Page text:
John Thornton to Pierre Lebrun: "When Joe asked the league, directly, what he could have done differently, they could not explain"

John Thornton is Joe Thornton's brother and agent. Speaking to Pierre Lebrun of ESPN.com earlier today, following an appeal of the suspension that was denied via phone by NHL Commissioner Gary Bettman, John issued this statement (emphasis mine):

"The league once again failed to follow any precedent they have set when making disciplinary decisions. They stated this was most similar to the Foligno hit which only resulted in a $2,500 fine. When Joe asked the league, directly, what he could have done differently, they could not clearly explain. I guess being 5'9" was Joe's only solution to avoid this suspension. We are extremely disappointed with the league's decision, and feel the continuing uncertainty with league actions will only hurt the fans of the NHL."

>> Pierre Lebrun's Twitter

To reiterate some points from yesterday-- for customers of the NHL, a big complaint is that there is no definition of what constitutes a suspension. There is a vast amount of uncertainty here.

But at the end of the day, letting players know what is deserving of supplementary discipline is probably their biggest priority from a safety, disciplinary, and competitive aspect. There is no clarity for the League's players, and that is a huge issue going forward.

As you will remember, Fear The Fin wrote a piece yesterday explaining how the NHL could clarify their procedures in respect to suspendable offenses (especially Rule 48), both for players and fans. It makes the League's disciplinary committee responsible for their decisions, making what they are looking for when assessing penalties and fines a transparent affair where indiscretions are clearly stated and explained:

The idea is simple-- a video of suspensions, complete with audio commentary throughout, explaining why each incident was suspendable according to the current NHL Rulebook.

With all of the confusion surrounding the Wheel of Justice over the years, this would be a great way for the NHL to directly explain to their consumer, as well as the organizations effected by supplementary discipline, why a certain ruling was given out. Clarity breeds understanding, and understanding for the players and fans can never be considered a detriment to the game. A minute long video breaking down the play, from the rules to the methods involved that warranted discipline, can only be a good thing for the League.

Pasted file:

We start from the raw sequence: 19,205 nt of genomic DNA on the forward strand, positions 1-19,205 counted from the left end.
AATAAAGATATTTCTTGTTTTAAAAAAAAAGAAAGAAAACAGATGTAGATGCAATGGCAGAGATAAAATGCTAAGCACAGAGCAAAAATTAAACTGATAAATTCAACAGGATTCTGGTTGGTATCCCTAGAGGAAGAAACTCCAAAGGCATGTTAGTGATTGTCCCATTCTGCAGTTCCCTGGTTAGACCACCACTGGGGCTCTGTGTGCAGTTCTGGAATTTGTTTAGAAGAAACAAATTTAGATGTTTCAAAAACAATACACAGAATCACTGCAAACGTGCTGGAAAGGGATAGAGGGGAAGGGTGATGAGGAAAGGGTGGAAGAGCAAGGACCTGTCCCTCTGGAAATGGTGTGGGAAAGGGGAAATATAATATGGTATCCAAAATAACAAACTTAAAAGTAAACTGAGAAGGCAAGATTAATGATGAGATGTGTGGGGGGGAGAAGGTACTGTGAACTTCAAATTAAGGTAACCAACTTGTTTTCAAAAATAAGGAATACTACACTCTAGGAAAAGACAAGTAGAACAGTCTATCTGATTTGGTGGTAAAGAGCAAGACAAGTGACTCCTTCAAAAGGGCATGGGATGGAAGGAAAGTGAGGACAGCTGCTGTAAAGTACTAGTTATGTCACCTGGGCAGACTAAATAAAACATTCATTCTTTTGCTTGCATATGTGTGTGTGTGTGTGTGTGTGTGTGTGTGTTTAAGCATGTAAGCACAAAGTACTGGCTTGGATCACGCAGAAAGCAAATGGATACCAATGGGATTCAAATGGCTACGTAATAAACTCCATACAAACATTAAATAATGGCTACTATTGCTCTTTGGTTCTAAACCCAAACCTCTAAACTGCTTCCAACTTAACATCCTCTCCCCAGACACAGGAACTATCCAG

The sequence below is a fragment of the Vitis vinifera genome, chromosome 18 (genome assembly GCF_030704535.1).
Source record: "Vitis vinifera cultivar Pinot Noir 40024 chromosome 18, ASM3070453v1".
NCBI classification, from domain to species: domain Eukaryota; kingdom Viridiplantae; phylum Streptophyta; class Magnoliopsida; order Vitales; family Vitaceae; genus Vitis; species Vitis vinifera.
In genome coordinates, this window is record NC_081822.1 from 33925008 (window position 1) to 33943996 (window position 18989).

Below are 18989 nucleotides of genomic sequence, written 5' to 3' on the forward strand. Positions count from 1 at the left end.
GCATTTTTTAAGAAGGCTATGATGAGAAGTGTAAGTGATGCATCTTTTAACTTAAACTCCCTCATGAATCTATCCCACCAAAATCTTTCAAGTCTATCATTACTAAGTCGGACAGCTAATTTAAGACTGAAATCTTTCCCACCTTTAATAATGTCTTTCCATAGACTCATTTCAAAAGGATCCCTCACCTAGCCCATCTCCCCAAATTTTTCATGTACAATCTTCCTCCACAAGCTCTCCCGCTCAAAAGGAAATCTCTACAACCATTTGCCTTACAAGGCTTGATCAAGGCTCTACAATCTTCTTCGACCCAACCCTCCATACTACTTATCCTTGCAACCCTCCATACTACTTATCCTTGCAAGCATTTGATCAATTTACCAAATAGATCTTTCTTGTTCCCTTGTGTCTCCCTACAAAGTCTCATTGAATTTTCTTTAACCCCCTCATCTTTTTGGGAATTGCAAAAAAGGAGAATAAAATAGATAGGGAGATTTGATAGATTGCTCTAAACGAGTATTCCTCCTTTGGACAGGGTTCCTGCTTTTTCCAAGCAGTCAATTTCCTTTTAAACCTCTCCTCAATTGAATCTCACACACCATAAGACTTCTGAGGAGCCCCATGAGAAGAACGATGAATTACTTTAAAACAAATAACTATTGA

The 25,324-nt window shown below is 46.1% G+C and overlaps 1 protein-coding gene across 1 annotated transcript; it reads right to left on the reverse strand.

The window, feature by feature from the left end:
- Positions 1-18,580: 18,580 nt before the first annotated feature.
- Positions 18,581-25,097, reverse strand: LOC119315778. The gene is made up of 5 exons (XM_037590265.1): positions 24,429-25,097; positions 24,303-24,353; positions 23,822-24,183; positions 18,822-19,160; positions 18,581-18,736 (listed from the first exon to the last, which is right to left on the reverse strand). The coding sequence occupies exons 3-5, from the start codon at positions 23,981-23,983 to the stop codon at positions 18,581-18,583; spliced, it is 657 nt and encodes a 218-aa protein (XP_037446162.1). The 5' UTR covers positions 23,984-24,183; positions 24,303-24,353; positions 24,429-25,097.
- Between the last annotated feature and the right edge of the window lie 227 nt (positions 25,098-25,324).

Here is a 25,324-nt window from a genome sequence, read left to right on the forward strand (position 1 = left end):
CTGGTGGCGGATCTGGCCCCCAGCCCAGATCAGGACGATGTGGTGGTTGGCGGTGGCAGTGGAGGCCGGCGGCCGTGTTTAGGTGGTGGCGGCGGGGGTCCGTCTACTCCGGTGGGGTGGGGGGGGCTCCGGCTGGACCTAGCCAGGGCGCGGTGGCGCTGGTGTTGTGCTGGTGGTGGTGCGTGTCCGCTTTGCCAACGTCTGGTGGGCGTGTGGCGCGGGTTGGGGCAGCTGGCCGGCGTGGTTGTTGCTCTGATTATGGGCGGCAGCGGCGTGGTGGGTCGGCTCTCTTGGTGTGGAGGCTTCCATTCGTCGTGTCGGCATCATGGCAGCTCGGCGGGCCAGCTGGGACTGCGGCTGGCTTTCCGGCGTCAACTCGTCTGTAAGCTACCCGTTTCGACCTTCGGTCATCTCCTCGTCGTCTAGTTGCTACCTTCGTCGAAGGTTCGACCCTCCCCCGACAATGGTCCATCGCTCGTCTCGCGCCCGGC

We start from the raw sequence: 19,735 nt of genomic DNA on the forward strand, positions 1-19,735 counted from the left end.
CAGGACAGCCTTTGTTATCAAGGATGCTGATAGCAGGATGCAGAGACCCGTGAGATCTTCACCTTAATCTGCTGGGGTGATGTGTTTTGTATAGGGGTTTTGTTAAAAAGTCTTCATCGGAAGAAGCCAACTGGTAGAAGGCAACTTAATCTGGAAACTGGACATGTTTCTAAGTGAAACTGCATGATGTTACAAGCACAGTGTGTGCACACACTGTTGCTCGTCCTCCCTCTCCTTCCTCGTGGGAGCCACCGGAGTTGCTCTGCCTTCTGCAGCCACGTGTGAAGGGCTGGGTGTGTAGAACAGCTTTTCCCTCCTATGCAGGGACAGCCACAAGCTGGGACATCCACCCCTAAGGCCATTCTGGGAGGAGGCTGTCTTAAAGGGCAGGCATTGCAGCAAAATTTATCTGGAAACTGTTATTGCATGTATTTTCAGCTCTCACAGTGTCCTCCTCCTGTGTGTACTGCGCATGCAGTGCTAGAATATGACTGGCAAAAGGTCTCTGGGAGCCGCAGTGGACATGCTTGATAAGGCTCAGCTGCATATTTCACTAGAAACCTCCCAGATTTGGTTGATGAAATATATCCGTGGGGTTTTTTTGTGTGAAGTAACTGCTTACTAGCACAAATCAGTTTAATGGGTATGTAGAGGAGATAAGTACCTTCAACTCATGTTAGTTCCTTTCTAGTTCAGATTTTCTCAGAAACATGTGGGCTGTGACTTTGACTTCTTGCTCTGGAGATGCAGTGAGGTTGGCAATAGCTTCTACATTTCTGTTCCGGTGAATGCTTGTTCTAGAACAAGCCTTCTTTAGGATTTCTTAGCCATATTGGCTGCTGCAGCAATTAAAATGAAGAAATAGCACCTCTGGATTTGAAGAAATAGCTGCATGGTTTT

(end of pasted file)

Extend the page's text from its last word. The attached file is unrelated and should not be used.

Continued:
We're going to assume here that Mike Murphy and Colin Campbell went over the tape for (at the very least) fifteen minutes before reaching their ruling-- it would be ridiculous to suggest otherwise. In that time frame they looked at every angle available to them, took into account the game situation, analyzed body positioning, scrutinized the rulebook, and went over the offending player's disciplinary history. Condensing the notes and analysis from those meetings into a minute long video released to the press and via email and web would be a quick process to undergo. It explains what they saw, how they came to their conclusion, and why they chose to implement (or not implement) punishment in the way that they did...

...It makes players more accountable for their actions. It makes players more accountable to their coaches. It provides a constant explanation of what is right and wrong, a fluid dialogue between the League and those playing the game-- a dialogue that would make it clear this is what they expect and why they expect it.

In theory, it's a one minute of video explaining each suspension. In practice, it's a way to make the game safer and more enjoyable for all.

>> "Backing a league approved Video explaining suspensions"

After today's quote from Joe Thornton's agent however, does it even matter? If the League can't explain why they came to their decisions on supplementary discipline, then a video explaining their assessment processes is rendered impotent. No amount of video explanation for fans and players is necessary, because no amount of verbal communication between the League and players is even happening right now.

As CSN's Production Assistant Amanda Blackwell said over Twitter earlier today, "The whole Thornton situation is strange to me. NHL sounds like a parent who overuses the 'Because I said so' reasoning."

Which is a huge issue for the League going forward.

 

Go Sharks.

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